NCLR: House Nutrition Bill Will Gut Food Assistance, Plunging More Latinos Into Hunger

September 19 2013


Joseph Rendeiro
(202) 776-1566

WASHINGTON, D.C.—The House of Representatives today passed the “Nutrition Reform and Work Opportunity Act” (H.R. 3102), which contains devastating cuts to the nation’s most successful food assistance program. Although nutrition policy has historically been included in a larger Farm Bill, this bill will slash $40 billion from the Supplemental Nutrition Assistance Program (SNAP) over the next ten years and dramatically restrict eligibility for those who need the program most. NCLR (National Council of La Raza) is appalled that the House of Representatives has agreed to these massive reductions in SNAP, the program formerly known as food stamps, despite its proven value as the one of the most effective tools to prevent hunger and keep families out of poverty in this nation.

“This bill takes an axe to one of the most important lifelines that families, and particularly Latino families, rely on to provide basic nutrition for their children. One out of every six Americans currently uses SNAP, with Latinos accounting for about 17 percent of participants. The program is a critical buffer from hunger for children, especially Latino children, who are less likely to have access to food than their non-Hispanic White counterparts,” said Janet Murguía, President and CEO, NCLR.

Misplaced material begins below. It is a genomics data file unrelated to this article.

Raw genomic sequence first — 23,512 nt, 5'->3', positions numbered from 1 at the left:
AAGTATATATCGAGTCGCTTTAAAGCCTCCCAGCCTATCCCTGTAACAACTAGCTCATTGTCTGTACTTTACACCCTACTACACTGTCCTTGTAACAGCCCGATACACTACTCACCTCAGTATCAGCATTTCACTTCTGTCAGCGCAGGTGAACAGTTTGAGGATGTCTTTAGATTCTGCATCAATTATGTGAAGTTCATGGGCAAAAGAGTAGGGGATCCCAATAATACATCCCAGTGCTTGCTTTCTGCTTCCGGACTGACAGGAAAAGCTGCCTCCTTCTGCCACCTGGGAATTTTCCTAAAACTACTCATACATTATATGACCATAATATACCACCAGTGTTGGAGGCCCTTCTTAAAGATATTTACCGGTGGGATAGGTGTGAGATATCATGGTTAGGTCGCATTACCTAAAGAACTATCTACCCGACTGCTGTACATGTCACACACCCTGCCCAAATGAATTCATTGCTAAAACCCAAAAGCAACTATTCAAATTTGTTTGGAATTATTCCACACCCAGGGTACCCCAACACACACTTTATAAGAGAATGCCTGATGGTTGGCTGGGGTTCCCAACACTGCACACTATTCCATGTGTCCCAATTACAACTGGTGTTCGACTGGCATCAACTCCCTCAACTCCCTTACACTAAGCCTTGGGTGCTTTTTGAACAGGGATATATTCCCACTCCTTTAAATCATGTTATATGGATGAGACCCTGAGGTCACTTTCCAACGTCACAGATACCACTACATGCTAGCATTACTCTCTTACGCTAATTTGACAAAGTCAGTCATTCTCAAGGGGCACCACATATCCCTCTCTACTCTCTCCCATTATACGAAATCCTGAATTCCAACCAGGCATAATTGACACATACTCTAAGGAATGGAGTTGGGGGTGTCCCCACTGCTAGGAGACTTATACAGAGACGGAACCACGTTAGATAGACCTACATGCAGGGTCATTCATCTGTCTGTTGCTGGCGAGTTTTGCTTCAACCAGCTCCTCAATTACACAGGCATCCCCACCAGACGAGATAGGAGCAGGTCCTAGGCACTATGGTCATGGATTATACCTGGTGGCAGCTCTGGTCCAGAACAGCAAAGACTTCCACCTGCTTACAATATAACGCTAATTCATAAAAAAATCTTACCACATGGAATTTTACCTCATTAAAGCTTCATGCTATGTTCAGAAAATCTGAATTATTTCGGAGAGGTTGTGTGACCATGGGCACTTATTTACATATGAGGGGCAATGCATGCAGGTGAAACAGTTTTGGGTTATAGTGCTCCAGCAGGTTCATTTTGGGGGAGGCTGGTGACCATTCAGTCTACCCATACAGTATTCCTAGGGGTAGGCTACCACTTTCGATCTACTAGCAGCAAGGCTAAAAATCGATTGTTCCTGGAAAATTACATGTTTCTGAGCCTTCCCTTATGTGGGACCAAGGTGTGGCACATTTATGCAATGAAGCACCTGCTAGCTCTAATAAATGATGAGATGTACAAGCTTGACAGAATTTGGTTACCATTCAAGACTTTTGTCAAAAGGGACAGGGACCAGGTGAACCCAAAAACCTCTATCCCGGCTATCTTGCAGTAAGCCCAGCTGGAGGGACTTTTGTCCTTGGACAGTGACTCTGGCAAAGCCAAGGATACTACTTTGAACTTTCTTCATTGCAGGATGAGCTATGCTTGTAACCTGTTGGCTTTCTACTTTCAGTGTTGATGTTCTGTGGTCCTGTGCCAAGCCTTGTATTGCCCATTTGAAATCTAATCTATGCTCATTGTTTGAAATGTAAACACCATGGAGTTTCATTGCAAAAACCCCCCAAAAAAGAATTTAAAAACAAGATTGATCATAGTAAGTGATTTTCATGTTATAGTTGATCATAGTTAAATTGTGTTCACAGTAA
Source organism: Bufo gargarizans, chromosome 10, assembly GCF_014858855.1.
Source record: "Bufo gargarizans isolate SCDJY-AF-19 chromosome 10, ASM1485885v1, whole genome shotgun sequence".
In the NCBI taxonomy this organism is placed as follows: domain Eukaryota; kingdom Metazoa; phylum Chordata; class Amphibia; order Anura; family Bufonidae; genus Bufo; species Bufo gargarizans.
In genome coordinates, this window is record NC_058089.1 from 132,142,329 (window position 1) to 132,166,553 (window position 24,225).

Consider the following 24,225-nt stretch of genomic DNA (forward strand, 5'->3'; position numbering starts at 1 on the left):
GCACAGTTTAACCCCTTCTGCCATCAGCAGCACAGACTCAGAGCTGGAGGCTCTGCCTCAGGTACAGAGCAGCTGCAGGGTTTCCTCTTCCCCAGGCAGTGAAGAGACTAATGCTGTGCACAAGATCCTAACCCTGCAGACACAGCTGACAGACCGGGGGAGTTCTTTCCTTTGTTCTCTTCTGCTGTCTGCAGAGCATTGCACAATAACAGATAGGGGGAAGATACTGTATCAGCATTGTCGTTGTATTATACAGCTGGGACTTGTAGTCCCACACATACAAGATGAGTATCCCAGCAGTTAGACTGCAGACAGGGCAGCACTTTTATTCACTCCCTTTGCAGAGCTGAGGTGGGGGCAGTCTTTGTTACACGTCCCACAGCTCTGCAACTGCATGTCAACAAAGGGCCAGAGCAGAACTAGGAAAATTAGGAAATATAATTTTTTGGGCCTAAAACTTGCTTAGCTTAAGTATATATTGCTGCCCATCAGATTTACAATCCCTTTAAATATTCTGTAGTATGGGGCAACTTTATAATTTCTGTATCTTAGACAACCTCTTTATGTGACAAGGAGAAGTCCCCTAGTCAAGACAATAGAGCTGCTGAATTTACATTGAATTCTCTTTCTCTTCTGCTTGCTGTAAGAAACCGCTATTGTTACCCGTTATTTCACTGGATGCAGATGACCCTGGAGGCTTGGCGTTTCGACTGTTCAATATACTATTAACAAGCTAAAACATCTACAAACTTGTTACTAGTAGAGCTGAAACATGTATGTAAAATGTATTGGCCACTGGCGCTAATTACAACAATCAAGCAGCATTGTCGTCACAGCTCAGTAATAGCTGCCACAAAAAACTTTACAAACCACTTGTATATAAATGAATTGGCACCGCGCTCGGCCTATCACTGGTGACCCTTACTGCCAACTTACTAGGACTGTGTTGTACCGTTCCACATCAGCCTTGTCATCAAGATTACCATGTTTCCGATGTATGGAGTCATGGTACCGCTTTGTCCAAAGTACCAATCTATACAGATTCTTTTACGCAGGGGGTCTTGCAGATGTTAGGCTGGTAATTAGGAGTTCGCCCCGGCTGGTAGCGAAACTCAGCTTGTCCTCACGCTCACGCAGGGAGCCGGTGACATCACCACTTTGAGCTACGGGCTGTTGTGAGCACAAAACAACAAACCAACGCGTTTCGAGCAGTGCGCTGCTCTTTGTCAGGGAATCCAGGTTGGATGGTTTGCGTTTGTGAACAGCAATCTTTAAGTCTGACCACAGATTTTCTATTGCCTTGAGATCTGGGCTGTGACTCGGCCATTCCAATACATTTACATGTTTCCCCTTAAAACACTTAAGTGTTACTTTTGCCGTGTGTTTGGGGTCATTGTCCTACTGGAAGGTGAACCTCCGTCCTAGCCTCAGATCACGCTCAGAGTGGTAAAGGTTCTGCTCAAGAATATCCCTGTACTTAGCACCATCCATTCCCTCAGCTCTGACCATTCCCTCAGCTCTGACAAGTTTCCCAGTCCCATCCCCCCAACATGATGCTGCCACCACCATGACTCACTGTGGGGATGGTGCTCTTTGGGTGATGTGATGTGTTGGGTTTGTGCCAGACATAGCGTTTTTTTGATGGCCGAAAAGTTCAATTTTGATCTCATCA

SNAP also plays a crucial role in reducing poverty, an important concern since one in three Hispanic children currently lives in poverty. The Census Bureau reported this week that SNAP kept four million people out of poverty in 2012, and half of those helped by SNAP are children. Moreover, cutting SNAP is not popular with Latino voters.

“Congress should reject these drastic and misguided attempts to defund one of our most valuable assets to protect our children’s health. Cuts to programs that invest in the nutrition of our children run counter to the values of this nation and put our country’s future needlessly in jeopardy,” Murguía added. “At a time when hardworking families are still struggling to put food on the table, we should be lifting them out of poverty, not pushing them deeper into it.”

NCLR—the largest national Hispanic civil rights and advocacy organization in the United States—works to improve opportunities for Hispanic Americans. For more information on NCLR, please visit or follow along on Facebook and Twitter.